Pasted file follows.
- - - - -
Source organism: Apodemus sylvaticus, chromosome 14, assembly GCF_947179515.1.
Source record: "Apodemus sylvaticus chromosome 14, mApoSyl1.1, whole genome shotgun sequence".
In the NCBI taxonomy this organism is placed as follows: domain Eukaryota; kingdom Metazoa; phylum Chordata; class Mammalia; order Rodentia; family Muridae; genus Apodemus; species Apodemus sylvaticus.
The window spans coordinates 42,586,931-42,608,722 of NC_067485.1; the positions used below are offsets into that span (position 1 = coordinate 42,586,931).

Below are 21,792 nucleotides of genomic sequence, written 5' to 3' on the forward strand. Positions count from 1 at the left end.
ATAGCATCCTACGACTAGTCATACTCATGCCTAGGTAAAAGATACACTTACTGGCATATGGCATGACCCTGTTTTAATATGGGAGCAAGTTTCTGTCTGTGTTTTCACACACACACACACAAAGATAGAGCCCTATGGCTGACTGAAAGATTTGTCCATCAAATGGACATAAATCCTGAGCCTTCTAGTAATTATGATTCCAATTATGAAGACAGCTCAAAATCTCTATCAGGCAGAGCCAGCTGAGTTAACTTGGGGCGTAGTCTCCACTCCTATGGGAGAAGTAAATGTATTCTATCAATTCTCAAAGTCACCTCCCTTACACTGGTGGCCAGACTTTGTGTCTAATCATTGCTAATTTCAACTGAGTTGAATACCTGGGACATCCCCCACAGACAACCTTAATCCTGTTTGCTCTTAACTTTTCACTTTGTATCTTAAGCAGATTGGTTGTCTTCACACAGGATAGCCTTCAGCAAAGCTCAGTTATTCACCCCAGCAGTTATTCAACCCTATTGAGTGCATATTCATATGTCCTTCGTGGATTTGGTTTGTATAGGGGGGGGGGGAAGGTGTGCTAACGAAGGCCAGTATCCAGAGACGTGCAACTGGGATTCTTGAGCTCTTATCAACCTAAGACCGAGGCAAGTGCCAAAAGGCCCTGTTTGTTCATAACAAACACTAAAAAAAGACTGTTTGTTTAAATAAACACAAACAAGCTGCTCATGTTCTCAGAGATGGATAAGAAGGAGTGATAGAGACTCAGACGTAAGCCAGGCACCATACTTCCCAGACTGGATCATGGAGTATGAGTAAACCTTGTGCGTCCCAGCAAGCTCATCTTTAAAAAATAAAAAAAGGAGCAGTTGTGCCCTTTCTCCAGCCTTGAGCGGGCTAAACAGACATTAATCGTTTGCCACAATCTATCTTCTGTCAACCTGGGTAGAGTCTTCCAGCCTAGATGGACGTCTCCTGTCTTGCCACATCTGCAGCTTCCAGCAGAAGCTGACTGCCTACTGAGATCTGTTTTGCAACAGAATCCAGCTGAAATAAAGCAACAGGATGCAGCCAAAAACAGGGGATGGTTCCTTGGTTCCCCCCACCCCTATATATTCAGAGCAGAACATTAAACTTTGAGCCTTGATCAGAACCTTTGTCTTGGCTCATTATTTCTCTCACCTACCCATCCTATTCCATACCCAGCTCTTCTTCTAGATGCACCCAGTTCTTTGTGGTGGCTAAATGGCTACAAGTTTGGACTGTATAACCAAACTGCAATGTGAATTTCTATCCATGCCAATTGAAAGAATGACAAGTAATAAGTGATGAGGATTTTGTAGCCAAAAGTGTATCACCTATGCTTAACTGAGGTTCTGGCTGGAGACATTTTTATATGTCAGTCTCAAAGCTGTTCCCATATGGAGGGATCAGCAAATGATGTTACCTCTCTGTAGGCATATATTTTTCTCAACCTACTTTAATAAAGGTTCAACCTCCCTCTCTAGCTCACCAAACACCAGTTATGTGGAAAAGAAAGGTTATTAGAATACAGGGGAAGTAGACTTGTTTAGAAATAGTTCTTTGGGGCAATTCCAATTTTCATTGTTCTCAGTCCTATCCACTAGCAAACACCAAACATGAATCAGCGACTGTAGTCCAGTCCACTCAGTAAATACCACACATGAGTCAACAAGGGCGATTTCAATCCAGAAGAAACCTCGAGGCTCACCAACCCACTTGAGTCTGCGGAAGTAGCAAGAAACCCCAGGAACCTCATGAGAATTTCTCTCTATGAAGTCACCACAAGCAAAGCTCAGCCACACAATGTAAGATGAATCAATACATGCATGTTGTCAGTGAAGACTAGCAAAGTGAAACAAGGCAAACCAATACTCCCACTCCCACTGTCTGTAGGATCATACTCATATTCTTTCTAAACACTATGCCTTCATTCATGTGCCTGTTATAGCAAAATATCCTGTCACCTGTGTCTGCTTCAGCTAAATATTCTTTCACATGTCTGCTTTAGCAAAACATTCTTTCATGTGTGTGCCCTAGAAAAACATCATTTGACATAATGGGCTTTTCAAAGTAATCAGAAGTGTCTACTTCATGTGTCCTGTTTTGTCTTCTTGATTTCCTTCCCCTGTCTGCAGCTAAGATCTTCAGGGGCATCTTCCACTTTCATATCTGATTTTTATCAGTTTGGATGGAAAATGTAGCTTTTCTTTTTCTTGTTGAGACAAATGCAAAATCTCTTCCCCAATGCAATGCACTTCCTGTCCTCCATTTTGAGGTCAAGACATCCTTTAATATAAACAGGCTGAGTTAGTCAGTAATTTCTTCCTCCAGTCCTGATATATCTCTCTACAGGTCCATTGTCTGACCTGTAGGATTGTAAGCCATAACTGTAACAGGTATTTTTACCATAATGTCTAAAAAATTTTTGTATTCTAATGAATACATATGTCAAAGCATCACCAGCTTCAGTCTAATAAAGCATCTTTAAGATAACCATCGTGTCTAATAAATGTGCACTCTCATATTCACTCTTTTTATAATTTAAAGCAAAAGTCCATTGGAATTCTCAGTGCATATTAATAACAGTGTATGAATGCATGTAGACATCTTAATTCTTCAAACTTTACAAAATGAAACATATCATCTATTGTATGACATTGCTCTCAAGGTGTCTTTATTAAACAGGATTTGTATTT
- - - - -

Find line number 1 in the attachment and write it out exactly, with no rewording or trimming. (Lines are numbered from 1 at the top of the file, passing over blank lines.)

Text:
Source organism: Apodemus sylvaticus, chromosome 14, assembly GCF_947179515.1.